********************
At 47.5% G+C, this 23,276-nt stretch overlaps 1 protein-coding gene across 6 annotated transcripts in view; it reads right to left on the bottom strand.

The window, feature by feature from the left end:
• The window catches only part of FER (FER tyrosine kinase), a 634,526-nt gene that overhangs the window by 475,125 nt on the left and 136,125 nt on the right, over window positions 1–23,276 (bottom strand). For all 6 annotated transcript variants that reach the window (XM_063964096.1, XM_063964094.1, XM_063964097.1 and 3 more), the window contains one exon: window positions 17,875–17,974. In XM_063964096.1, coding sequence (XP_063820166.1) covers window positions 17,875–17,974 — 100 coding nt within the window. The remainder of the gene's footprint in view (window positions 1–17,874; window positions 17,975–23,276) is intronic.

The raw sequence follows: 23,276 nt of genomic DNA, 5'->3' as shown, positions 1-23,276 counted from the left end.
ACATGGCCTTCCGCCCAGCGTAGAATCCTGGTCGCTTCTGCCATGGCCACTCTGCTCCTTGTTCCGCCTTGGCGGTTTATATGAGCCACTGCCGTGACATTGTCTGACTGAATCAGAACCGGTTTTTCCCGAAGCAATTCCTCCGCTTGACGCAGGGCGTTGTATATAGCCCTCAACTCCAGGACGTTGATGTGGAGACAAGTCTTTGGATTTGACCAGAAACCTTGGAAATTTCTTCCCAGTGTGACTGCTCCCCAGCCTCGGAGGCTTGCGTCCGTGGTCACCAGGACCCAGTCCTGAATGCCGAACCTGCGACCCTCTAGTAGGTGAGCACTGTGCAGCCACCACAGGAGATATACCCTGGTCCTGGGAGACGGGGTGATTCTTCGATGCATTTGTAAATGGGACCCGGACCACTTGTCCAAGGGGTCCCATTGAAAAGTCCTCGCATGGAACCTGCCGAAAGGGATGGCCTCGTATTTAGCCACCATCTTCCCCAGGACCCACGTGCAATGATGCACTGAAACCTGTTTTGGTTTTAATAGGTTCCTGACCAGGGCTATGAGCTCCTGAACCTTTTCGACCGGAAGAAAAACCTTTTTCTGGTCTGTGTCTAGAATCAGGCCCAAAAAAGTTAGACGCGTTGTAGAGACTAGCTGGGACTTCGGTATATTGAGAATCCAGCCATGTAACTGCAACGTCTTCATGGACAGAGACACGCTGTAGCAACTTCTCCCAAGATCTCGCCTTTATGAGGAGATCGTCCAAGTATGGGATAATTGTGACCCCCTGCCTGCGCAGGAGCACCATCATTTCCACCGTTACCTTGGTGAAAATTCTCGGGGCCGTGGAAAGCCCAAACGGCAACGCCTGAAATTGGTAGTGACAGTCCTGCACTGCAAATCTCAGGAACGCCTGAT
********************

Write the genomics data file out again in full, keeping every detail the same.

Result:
At 47.5% G+C, this 23,276-nt stretch overlaps 1 protein-coding gene across 6 annotated transcripts in view; it reads right to left on the bottom strand.

The window, feature by feature from the left end:
• The window catches only part of FER (FER tyrosine kinase), a 634,526-nt gene that overhangs the window by 475,125 nt on the left and 136,125 nt on the right, over window positions 1–23,276 (bottom strand). For all 6 annotated transcript variants that reach the window (XM_063964096.1, XM_063964094.1, XM_063964097.1 and 3 more), the window contains one exon: window positions 17,875–17,974. In XM_063964096.1, coding sequence (XP_063820166.1) covers window positions 17,875–17,974 — 100 coding nt within the window. The remainder of the gene's footprint in view (window positions 1–17,874; window positions 17,975–23,276) is intronic.

The raw sequence follows: 23,276 nt of genomic DNA, 5'->3' as shown, positions 1-23,276 counted from the left end.
ACATGGCCTTCCGCCCAGCGTAGAATCCTGGTCGCTTCTGCCATGGCCACTCTGCTCCTTGTTCCGCCTTGGCGGTTTATATGAGCCACTGCCGTGACATTGTCTGACTGAATCAGAACCGGTTTTTCCCGAAGCAATTCCTCCGCTTGACGCAGGGCGTTGTATATAGCCCTCAACTCCAGGACGTTGATGTGGAGACAAGTCTTTGGATTTGACCAGAAACCTTGGAAATTTCTTCCCAGTGTGACTGCTCCCCAGCCTCGGAGGCTTGCGTCCGTGGTCACCAGGACCCAGTCCTGAATGCCGAACCTGCGACCCTCTAGTAGGTGAGCACTGTGCAGCCACCACAGGAGATATACCCTGGTCCTGGGAGACGGGGTGATTCTTCGATGCATTTGTAAATGGGACCCGGACCACTTGTCCAAGGGGTCCCATTGAAAAGTCCTCGCATGGAACCTGCCGAAAGGGATGGCCTCGTATTTAGCCACCATCTTCCCCAGGACCCACGTGCAATGATGCACTGAAACCTGTTTTGGTTTTAATAGGTTCCTGACCAGGGCTATGAGCTCCTGAACCTTTTCGACCGGAAGAAAAACCTTTTTCTGGTCTGTGTCTAGAATCAGGCCCAAAAAAGTTAGACGCGTTGTAGAGACTAGCTGGGACTTCGGTATATTGAGAATCCAGCCATGTAACTGCAACGTCTTCATGGACAGAGACACGCTGTAGCAACTTCTCCCAAGATCTCGCCTTTATGAGGAGATCGTCCAAGTATGGGATAATTGTGACCCCCTGCCTGCGCAGGAGCACCATCATTTCCACCGTTACCTTGGTGAAAATTCTCGGGGCCGTGGAAAGCCCAAACGGCAACGCCTGAAATTGGTAGTGACAGTCCTGCACTGCAAATCTCAGGAACGCCTGAT